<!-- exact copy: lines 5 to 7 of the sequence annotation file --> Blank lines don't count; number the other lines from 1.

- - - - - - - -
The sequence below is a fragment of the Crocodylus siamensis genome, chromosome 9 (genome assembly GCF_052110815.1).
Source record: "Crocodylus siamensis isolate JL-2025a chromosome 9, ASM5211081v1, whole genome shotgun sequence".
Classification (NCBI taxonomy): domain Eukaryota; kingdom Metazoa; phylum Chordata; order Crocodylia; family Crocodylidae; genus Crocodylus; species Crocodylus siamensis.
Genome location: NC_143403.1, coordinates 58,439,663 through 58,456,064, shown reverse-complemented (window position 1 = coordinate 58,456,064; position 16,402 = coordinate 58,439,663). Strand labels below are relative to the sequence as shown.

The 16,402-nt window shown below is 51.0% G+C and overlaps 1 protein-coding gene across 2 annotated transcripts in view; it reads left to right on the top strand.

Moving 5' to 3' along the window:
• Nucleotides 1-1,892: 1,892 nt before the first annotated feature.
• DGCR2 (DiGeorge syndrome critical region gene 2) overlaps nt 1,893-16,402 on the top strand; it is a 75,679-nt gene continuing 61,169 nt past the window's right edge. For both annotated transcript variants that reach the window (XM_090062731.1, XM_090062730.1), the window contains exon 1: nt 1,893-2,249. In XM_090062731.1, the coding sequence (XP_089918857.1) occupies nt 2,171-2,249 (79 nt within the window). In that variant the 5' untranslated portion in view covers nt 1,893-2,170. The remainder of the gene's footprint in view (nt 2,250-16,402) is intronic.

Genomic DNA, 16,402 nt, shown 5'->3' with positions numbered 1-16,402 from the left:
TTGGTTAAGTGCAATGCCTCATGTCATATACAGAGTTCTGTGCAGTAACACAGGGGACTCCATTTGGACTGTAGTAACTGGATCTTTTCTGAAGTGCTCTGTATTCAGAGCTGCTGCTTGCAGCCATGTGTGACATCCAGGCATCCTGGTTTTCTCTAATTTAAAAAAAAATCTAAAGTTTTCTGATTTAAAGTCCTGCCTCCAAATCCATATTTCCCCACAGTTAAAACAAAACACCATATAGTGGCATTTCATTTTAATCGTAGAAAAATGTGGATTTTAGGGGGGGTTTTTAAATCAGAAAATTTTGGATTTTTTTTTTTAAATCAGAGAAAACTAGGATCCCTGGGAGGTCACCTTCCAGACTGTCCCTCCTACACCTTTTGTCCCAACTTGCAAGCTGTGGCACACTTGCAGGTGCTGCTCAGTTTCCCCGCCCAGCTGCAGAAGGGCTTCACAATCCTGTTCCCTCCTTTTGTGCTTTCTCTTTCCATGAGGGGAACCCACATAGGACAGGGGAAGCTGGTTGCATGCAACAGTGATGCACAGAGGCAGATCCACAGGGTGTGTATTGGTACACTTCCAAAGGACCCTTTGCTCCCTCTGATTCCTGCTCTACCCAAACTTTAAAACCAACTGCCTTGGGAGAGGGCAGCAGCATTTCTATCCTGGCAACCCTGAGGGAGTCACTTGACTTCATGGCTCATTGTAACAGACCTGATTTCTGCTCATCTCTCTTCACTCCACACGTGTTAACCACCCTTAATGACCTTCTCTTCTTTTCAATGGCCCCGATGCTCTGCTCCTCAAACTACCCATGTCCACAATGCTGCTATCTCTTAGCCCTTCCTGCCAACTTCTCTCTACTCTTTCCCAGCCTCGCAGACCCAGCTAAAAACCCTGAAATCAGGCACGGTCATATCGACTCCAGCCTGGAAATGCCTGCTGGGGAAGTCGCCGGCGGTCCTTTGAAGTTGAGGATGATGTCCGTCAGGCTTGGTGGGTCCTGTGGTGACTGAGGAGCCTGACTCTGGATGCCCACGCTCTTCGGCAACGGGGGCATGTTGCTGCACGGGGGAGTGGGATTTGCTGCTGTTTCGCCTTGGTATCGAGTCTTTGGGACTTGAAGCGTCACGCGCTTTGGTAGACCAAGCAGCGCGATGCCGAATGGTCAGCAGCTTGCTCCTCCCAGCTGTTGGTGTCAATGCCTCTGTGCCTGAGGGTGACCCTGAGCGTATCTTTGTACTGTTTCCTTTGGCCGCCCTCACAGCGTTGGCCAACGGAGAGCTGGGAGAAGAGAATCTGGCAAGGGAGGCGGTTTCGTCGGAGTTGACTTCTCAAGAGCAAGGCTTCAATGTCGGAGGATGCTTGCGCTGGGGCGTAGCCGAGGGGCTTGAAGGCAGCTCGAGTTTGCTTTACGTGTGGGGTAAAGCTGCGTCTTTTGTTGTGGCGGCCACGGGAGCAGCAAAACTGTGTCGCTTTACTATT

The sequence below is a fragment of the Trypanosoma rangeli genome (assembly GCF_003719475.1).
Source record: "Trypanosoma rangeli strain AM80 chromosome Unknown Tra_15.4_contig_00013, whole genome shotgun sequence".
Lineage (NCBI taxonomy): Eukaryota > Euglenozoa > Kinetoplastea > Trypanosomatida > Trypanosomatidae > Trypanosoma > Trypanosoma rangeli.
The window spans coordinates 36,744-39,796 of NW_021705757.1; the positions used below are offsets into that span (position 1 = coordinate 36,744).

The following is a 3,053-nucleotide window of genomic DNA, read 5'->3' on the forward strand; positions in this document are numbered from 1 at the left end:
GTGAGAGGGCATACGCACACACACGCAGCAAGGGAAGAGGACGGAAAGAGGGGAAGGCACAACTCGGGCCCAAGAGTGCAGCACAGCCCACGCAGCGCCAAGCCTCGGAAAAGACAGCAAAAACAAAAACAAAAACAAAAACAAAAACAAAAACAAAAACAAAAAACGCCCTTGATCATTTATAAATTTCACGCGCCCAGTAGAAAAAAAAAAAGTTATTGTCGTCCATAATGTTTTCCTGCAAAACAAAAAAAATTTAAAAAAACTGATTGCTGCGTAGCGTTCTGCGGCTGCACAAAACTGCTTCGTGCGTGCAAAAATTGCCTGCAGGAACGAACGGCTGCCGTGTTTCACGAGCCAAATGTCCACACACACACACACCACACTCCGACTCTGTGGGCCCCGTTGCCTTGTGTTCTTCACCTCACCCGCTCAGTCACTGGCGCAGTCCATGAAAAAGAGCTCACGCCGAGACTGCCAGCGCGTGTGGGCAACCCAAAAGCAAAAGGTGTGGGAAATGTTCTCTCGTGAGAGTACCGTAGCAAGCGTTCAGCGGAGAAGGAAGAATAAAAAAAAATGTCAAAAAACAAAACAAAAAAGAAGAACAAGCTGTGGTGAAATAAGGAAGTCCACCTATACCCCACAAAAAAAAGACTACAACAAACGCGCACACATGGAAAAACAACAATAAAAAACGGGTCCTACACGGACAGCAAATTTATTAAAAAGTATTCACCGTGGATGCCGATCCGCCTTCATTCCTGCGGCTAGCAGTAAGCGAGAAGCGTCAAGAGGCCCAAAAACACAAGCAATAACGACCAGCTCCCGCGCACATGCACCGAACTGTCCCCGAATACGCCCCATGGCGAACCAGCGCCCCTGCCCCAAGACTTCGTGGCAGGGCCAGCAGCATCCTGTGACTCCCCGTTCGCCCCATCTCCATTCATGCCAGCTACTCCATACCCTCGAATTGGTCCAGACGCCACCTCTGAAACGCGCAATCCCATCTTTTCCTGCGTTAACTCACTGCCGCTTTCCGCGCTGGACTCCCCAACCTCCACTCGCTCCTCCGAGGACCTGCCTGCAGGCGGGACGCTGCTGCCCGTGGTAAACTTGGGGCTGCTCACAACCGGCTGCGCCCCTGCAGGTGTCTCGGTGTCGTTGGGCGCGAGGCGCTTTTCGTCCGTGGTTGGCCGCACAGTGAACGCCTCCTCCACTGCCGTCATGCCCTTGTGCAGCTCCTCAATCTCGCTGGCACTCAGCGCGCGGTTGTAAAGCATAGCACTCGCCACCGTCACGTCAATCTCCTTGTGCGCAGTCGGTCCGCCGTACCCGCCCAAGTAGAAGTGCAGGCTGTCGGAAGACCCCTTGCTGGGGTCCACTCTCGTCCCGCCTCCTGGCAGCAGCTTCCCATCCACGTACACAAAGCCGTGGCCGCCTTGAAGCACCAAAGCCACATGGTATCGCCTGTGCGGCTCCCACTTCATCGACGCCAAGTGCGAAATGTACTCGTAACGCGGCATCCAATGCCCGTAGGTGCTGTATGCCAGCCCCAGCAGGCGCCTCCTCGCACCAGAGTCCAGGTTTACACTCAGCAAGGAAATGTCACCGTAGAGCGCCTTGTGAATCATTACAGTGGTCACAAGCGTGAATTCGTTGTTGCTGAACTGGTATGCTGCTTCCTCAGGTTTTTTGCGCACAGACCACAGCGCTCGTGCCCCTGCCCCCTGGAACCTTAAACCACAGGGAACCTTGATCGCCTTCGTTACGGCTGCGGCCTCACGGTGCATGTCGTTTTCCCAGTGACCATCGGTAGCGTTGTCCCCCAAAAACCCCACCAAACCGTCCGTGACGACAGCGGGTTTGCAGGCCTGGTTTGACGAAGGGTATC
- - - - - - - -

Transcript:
The 16,402-nt window shown below is 51.0% G+C and overlaps 1 protein-coding gene across 2 annotated transcripts in view; it reads left to right on the top strand.

Moving 5' to 3' along the window:
• Nucleotides 1-1,892: 1,892 nt before the first annotated feature.